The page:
Discover why Rembrandt’s called a master In the same way that “Einstein” is shorthand for one type of genius, Rembrandt’s name is shorthand for artistic mastery. One look at his depiction of light glinting off the metal buttons or the deep mellow sheen of the velvet hat in a Self-Portrait and you’ll understand why. The current Rembrandt exhibit at the AIC offers only four portraits hung in one gallery, two of which are on loan from Pasadena’s Norton Simon Museum, but its abbreviated size feel less like a limitation than an opportunity to achieve some intimacy with the work (and it leaves plenty of time to see the museum’s stellar collections; don’t miss a stop by the delightful Thorne Miniature Rooms). Rembrandt Portraits at the Art Institute of Chicago, through June 9. Open 10:30–5 p.m., daily; Thursdays until 8 p.m.; admission $25. artic.edu
Stroll garden paths to find the past and the future Finally, a walking tour created for that intersection of fans of Chicago architect Daniel Burnham, of landscape designer Frederick Law Olmsted, of the World’s Columbian Exposition of 1893, of Barack Obama, and of the 2003 Erik Larson bestseller, The Devil in the White City. Sarcasm aside, an exploration of any of these topics would make an entertaining couple of hours, so this “White City Revisited” walking tour of Jackson Park feels like a feast for fans of Chicago history. The Chicago Architecture Center has organized a trip to the park, the site of the Columbian Exhibition, a world’s fair that heralded the coming machine age. Architect Burnham designed the buildings for the fair, and Olmsted (known for New York’s Central Park) transformed the 540 acres into rolling woodland and lakes and gardens. Erik Larson used events surrounding the fair to form the basis of his historic book. The park’s also been chosen as the future home to the Obama Presidential Center. The two-hour walking tour promises a look at the past, the present, and the future of the park and why it holds a position on the National Register of Historic Places. White City Revisited, May 18, $26; reservations suggested. Tour meets at 11 a.m. in the parking lot at Hayes Dr. and Cornell Ave. architecture.org/tours/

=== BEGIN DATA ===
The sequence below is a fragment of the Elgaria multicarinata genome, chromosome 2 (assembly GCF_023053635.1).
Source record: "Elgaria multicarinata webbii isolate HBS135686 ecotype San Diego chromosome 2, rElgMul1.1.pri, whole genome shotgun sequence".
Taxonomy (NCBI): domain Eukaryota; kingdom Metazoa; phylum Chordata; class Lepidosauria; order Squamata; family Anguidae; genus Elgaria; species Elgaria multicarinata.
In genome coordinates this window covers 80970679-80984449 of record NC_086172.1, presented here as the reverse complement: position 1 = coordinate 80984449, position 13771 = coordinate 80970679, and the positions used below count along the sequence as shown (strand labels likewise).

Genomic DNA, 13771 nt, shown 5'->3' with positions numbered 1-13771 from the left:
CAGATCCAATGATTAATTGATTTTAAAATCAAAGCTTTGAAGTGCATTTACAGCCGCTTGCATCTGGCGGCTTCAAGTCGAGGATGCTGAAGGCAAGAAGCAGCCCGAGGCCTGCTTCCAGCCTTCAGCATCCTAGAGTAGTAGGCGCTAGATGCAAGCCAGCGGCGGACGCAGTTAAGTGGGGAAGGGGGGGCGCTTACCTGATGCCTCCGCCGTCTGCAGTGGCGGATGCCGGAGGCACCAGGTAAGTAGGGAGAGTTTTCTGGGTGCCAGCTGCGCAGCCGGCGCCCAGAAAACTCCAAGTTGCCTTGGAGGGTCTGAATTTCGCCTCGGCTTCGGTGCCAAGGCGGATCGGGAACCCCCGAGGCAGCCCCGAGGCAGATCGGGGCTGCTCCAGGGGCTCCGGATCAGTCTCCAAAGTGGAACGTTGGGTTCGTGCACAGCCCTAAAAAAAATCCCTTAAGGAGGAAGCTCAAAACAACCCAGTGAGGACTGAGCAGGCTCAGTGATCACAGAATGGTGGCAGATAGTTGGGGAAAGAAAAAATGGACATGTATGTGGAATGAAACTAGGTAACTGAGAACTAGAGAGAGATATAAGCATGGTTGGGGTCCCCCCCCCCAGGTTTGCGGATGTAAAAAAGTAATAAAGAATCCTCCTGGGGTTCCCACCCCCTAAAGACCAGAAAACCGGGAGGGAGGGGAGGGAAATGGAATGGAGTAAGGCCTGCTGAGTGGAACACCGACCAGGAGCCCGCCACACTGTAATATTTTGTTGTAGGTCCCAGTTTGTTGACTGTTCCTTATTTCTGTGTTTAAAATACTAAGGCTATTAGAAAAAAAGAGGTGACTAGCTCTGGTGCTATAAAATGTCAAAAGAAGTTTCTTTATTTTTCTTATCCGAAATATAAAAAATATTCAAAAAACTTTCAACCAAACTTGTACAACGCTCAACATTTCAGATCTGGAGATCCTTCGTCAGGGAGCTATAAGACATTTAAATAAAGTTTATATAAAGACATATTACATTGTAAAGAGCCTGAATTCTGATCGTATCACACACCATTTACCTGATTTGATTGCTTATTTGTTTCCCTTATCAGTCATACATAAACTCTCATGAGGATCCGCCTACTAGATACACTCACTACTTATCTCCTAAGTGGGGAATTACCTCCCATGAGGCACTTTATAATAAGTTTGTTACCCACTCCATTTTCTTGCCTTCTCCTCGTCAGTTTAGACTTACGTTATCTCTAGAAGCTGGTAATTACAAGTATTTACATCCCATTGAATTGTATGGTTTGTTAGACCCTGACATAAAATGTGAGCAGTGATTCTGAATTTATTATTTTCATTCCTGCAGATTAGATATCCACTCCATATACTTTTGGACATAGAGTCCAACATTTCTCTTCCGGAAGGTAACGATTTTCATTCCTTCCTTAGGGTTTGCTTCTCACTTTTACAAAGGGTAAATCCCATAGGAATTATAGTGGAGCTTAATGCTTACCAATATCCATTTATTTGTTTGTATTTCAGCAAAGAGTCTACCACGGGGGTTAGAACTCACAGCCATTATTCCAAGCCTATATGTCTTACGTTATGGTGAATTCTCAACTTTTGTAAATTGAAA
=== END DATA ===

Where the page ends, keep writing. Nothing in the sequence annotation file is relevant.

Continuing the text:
Enjoy some Prine time
The 72-year-old singer-songwriter John Prine grew up in Illinois, studied at the storied Old Town School of Folk Music, and after receiving his first musical review from beloved Chicago critic Roger Ebert, went on to a long career, touring, writing, and raspily crooning songs like Illegal Smile and Angel from Montgomery. Prine returns to his old stomping grounds, playing in early June at Highland Park’s Ravinia (accessible via the Metra Union Pacific North Line which stops at Ravinia’s front gate). Southern Gothic folk singer Tyler Childers will open. John Prine + Tyler Childers at Ravinia, June 8 (tickets go on sale May 7); lawn tickets from $35; covered seating from $80; round-trip Metra ticket $8. ravinia.org
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Ann Shields In these quiet days leading up to her Powerball win, Ann works as a freelance travel editor and writer. A fan of literature, museums, history, high-minded cinema, and bad television, Ann lives in New York with her husband and two teenaged children. She likes road trips, local bars, getting lost, and laughing, so Ireland ranks high on her list of favorite places.